The Haurvig Rescue Station was established in 1860 as a very modest rocket station, and its building still exists immediately west of the Abeline’s Farm museum. A separate building was added for equipment in 1882. In 1887, the station was expanded with a larger building and a newly built lifeboat from the Naval Dockyards in Copenhagen. In 1933, like Sønder Lyngvig Rescue Station, the station was closed because its operations were transferred to a new station with a motorised lifeboat in Hvide Sande. Initially, it was not the intention to completely get rid of Haurvig, which until 1939 had served as a rocket depot for Hvide Sande Rescue Station.
The activity was never as intense in Haurvig as it was in many other places on the coast, where several of the small lifeboat stations rescued several hundred sailors in the decades around 1900. Haurvig rescued 64 shipwrecked people across 15 operations, all of them brought ashore using the rocket apparatus.
The Haurvig Rescue Station is now part of the museum experience at Abeline’s Farm. In the museum's opening hours, there is access to the rescue station building, which today houses a replica of the lifeboat. You arrive in the summer sunshine. You are on holiday. But with a little imagination, it is not difficult to imagine the boat in use during a stormy November night, 100 years ago.
February 12, 1894 saw the biggest shipwreck in Haurvig Rescue Station's history. Only a few days earlier, the barque 'Elisabeth Rickmers' of Bremerhaven had departed from its home port with 600 tonnes of sand as ballast. It was not enough. A powerful storm arose and the ship ended up right up on the beach, where the rescue of its 19 sailors proceeded without difficulty.
The local shore officer Christen Christensen wrote in his diary:
February 12: "We put 19 males (the ship crew) into lodging, and all were given dry clothes. Rescue apparatus were deployed and people were thereby rescued from the water. A severe wake up call for the 19 Germans. All is well."
February 13: "Had all the sailors round for dinner. Authorities came here and ate dinner. [...] At night, a trip with rescue apparatus for a ship whose lantern was visible, but it did not land."
The rocket apparatus in use
In 1851, the Rescue Brigade’s founder and first director Christopher Berent Claudi sent an "Instruction in the Use of Rescue Rockets for the Rescue of Shipwrecked Persons" to print. You get the impression that it is more complicated than setting off regular fireworks:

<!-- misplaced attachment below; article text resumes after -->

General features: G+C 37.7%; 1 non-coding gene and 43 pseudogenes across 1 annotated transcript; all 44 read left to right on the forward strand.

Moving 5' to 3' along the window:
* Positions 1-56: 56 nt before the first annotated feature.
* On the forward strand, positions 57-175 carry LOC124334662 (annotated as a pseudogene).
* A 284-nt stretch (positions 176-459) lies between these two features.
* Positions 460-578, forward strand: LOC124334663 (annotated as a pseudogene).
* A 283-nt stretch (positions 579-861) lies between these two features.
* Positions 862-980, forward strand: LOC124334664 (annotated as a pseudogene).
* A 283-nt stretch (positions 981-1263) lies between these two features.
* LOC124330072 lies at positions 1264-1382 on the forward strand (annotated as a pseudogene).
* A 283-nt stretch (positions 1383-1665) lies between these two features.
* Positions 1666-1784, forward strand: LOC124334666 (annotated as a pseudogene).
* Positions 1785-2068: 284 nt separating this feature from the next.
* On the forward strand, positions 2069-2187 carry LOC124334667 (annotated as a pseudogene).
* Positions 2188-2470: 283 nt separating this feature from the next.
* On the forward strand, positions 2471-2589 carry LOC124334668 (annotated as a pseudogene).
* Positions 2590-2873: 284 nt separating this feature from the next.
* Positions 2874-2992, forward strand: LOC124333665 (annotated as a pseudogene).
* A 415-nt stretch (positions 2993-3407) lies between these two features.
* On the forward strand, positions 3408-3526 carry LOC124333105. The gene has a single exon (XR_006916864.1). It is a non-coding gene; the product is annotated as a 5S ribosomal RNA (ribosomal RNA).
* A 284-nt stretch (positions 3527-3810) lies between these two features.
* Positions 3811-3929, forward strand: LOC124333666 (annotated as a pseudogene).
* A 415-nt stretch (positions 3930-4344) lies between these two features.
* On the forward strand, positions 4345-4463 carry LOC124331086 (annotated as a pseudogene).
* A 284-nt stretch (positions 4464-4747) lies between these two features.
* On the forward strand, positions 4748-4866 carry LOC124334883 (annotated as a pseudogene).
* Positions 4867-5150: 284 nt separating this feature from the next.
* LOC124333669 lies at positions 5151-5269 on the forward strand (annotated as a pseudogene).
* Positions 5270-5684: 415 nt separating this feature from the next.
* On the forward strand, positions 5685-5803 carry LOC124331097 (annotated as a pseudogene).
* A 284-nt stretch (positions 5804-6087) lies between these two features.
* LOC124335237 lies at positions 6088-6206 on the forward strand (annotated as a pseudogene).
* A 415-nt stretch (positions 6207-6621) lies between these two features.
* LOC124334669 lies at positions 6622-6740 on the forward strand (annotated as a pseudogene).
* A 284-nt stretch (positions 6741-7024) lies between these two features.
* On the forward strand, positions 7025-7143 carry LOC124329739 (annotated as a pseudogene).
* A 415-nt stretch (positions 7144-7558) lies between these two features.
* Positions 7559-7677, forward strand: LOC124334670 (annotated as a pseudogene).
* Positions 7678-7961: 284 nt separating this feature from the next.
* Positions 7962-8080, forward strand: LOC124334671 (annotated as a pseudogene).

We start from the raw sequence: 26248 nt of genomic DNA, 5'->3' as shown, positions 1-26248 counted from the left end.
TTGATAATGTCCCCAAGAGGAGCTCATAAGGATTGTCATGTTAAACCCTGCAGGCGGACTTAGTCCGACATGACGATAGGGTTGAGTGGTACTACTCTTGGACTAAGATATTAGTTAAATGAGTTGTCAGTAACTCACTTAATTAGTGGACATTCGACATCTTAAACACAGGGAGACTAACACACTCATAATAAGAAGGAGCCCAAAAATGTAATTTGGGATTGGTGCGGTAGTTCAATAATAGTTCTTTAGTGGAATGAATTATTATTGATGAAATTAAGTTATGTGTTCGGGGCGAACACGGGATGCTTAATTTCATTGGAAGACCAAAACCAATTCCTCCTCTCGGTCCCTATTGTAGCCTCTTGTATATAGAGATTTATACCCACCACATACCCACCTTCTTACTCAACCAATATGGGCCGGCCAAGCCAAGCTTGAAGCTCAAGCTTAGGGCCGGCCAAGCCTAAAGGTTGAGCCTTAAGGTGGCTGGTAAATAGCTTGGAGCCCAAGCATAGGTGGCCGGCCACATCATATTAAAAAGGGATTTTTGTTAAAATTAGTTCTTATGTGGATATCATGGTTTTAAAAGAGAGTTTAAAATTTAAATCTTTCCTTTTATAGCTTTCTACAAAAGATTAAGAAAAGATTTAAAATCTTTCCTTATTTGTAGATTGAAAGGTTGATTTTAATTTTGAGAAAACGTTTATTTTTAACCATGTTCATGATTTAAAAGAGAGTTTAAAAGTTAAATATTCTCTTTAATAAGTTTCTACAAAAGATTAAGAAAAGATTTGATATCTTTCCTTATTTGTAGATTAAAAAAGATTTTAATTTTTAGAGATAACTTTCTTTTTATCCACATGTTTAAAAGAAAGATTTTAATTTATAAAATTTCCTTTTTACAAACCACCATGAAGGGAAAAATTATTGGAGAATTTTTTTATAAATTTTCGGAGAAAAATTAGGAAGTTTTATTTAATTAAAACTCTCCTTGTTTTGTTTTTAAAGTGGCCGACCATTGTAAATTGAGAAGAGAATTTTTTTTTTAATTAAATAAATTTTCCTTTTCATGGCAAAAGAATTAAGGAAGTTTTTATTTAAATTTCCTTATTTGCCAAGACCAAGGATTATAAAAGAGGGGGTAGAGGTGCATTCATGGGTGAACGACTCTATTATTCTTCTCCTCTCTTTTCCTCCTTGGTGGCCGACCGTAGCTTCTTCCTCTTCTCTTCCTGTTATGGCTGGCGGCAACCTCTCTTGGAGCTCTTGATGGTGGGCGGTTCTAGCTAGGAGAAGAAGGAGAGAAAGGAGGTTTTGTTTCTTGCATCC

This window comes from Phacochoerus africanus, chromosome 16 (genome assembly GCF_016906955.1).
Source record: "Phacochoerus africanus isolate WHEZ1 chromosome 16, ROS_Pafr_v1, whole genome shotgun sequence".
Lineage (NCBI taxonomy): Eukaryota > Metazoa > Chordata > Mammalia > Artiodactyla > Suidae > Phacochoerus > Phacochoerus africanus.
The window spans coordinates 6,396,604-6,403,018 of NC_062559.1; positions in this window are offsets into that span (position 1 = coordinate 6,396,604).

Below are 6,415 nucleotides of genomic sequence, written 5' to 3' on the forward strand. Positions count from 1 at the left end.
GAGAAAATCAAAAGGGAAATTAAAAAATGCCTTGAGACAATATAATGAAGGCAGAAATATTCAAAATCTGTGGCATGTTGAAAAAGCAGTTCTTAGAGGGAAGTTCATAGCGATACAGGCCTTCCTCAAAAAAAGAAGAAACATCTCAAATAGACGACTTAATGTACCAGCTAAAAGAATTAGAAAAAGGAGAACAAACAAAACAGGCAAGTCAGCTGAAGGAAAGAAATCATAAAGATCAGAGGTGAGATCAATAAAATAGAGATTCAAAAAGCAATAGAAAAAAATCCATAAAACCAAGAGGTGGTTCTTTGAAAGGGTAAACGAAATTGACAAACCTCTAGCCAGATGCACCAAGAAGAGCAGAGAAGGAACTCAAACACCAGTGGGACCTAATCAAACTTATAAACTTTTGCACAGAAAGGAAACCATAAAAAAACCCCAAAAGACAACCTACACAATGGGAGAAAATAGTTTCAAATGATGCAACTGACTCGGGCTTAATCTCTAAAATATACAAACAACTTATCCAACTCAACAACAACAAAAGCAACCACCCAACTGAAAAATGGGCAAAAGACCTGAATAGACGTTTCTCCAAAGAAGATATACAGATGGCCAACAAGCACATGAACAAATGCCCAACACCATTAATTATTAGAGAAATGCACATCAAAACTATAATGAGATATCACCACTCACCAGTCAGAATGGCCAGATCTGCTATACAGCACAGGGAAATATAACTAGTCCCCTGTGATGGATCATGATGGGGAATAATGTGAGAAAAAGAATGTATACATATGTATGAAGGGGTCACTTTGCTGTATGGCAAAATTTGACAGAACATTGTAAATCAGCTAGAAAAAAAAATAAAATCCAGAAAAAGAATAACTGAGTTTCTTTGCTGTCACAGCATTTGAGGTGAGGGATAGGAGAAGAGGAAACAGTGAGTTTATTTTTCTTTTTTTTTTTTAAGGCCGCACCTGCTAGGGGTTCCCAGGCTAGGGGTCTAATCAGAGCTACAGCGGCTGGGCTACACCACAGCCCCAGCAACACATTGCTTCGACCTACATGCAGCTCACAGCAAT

"When arriving at the site of the stranding, if possible, one should put up the rocket support in the lee of the ship, so as to ensure that one fires directly into the wind. The support is set up so that the rocket protrudes at an angle of approximately 40 degrees when the weather is not too rough, but if the storm is strong, or you cannot avoid the cross wind, then the rocket should not be launched at an elevation greater than approximately 30 degrees. [...]
When ready to fire, a rocket should be procured, and with the sailcloth patch that covers its bottom cut away, a stick is pulled through the eyes of the rocket holster, and mounted with 2 tacks, one through each eye. Now place the rocket gently in the rail. Approximately three fathoms of the line’s front end should be made wet and introduced from below through the hole in the bottom end of the rocket stock, whereafter it, by the aid of a bowline, should be fastened around the hole in the top end of the stock. The line should be placed tightly along the back of the stock, and kept clear all the way to the box. Now, a percussions safety fuse should be procured and its thickest end introduced into the fuse hole in such a manner that the thin end rests between the jaws positioned in the lock. Now tighten the lock. Close the copper capsule over it and carefully take the firing line and take approximately 10 steps sideways, now firing can happen in the designated place by pulling the line. [...] If the line was successfully thrown to the stranded ship, the crew aboard may be brought ashore using a heftier hawser, a breeches buoy, etc.”
...Now consider that this must all be carried out in the dark and cold, through storm, rain and sleet. Desperate human beings are fighting for their lives a few hundred metres away, and they can only be saved if the rocket is fired perfectly...